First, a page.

Final Grade: C-
Williams is far too inconsistent and given the current roster, I believe that it would be best for both parties to go their separate ways before the start of the 2013-14 season. There probably isn’t a worse roster for Williams to be on in my mind. Between an All-Pro in Love, a wily veteran like Kirilenko, and a high energy player like Cunningham, Williams needs to bring his A+ game and effort every night, and that just doesn’t seem to happen. Adelman’s lack of faith/trust in him obviously doesn’t help one bit.
Player: Chase Budinger
What could have been a breakout season for Budinger turned into a lost one for the fourth year player. After coming over to the Wolves in a trade before last year’s draft, Chase could have and would have been the outside shooter the team desperately needed throughout the heart of the season. During the Wolves sixth game of the season in Chicago, Budinger became the latest Pup to go down with an injury. Days later, the team announced it was a torn meniscus and he was going to be out for ~3 months.
Chase returned to the court for the last month of the season, playing limited minutes while trying to get back into shape. He finished the season with 9.4ppg and 3.1rpg averages and with a 12.66 PER. However, those numbers should be taken with a grain of salt, as he was not back to full speed with his knee or the offense in his limited action this season.
The night before his meniscus injury, Budinger played a gem in Indiana. He finished with 18 points on 4-6 shooting from the field and 9-10 from the charity stripe. He also threw in 4 rebounds, 2 assists, 1 block, and 1 steal. Oh yeah, he also beat the buzzer to give the Pups a 96-94 victory and moved the team to 4-1 on the season. It really looked like things were going to come together at this point for the Wolves and it would only get better when Love and Rubio returned. (Ugh!)
This one is pretty obvious as well. With the high of the night prior came the low of that night in Chicago and losing Chase for the vast majority of the season. Again, ugh!!
Final Grade: Incomplete / B
If forced to give a grade for Budinger, I would probably give him a B. He looked like a real nice fit in those handful of games at the beginning of the season. He also gets somewhat of a ‘pass’ for the last month of the season given the injury.
Player: Mickael Gelabale
“I don’t think you’re ready for this Gelly” became one of my favorite catchphrases of the season (beyond #Shvedlines of course). Mickael signed with the Wolves coming from overseas and joined the team on 1/19 for a home game against the Rockets, immediately contributing to a victory.
Gelabale saw a pretty extensive run of minutes for the first two months of his time in Minnesota but then saw his role dramatically reduced upon Budinger’s return to the floor. In fact, he saw quite a few DNP-CD’s during the last few weeks of the season.
I had Gelabale as our “second star of the game” in the game on 2/11 in Cleveland. He finished the game with 11 points and 6 rebounds, including 3-3 from downtown in 28 minutes of action and helped the team hold off the Cavs. The win snapped a pretty depressing four game losing stretch as well.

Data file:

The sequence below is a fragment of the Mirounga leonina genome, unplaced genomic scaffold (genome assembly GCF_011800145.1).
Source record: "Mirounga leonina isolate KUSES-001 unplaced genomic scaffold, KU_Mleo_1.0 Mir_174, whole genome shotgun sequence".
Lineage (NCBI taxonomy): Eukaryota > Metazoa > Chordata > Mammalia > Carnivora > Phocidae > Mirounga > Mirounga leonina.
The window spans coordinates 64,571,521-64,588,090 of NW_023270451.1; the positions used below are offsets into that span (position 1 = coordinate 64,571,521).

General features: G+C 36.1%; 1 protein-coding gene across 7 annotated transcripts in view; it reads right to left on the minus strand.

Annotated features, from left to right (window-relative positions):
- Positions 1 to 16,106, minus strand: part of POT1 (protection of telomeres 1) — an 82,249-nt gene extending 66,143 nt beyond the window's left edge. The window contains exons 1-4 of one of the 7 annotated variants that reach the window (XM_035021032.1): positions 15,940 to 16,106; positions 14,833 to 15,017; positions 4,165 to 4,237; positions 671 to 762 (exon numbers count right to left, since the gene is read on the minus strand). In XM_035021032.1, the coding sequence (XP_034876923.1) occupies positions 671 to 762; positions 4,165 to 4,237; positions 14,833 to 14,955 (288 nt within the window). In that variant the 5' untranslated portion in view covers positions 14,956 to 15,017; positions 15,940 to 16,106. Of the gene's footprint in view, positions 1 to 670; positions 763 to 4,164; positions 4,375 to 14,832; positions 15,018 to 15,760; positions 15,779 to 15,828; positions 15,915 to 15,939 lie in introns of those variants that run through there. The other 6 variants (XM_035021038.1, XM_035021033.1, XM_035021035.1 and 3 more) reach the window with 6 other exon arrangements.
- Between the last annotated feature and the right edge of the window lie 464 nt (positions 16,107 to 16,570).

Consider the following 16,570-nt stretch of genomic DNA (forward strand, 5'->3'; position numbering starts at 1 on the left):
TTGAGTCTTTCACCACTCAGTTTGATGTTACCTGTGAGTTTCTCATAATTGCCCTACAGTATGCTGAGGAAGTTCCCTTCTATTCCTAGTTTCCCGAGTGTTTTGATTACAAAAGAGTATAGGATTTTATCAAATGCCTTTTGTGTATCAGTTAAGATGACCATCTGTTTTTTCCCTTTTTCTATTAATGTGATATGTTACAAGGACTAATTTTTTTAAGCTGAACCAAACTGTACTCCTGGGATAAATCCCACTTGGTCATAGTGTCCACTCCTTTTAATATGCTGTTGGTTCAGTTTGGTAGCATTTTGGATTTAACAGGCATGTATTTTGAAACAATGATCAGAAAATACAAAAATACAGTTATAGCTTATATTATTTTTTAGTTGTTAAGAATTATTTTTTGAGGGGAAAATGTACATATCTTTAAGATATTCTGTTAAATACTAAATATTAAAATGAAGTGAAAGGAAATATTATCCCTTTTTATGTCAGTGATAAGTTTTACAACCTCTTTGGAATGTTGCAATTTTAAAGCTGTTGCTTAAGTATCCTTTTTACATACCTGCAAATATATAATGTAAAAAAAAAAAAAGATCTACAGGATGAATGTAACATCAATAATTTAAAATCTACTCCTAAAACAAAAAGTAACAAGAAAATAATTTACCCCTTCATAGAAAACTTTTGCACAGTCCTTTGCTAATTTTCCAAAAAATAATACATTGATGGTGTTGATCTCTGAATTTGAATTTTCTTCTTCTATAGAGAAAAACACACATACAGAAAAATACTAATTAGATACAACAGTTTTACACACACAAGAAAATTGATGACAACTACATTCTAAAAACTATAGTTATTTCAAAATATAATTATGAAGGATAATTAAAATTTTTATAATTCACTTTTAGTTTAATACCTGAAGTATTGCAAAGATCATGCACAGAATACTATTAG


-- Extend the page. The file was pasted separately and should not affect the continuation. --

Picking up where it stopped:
This probably isn’t too fair because everyone else struggles against them too, but I’ll go with Mickael’s performance at TC against the Heat; 2-8 from the field for 6 points, while the Heat wings (guys named LeBron and Wade, you may know them) torched the team for a combined 52 points, 17 rebounds, and 14 assists. This is not all Mickael’s fault by any stretch, but the team was without a plethora of talent and he was on the floor for 24 minutes.
Final Grade: C
Mickael was “perfectly fine” and a much needed, able body to plug into the rotation this past season. Do I expect him back with the team next year? No.
Player: Josh Howard
The veteran signed with the Wolves on 11/15 due to the injuries that the team had already incurred. Once Chase went down, it was time to go fishing for more talent. Josh Howard got the first call and came on board. At this time, the playoffs were still on everyone’s mind in Minnesota and Howard was going to help bridge the gap as we waited for others to start returning to the floor.
Sadly, but not surprising at all, the Josh Howard era didn’t last long at all. He tore up his knee on 12/14 against the Hornets and after realizing he would be out for the season, the team had to waive Howard to make room for the next person in line.
Howard had a real nice game in Philadelphia on 12/4, putting up 16 points and 10 rebounds in an impressive win for the Wolves. It really looked like Howard would fit in nicely with the team and be a guy that Adelman could go to when he was “on” and sit down when he wasn’t once the roster was back to full strength.
Along with just about every other Pup, the lowlight is when player X was injured and lost for an extended amount of time. Josh Howard’s calling came on that night in New Orleans (12/14).
Final Grade: C
Once again, the injuries derailed this past season and Howard was just one of the casualties. It was nice to see Taylor spend the money to sign Howard though, given the season had so much promised back in its early stages.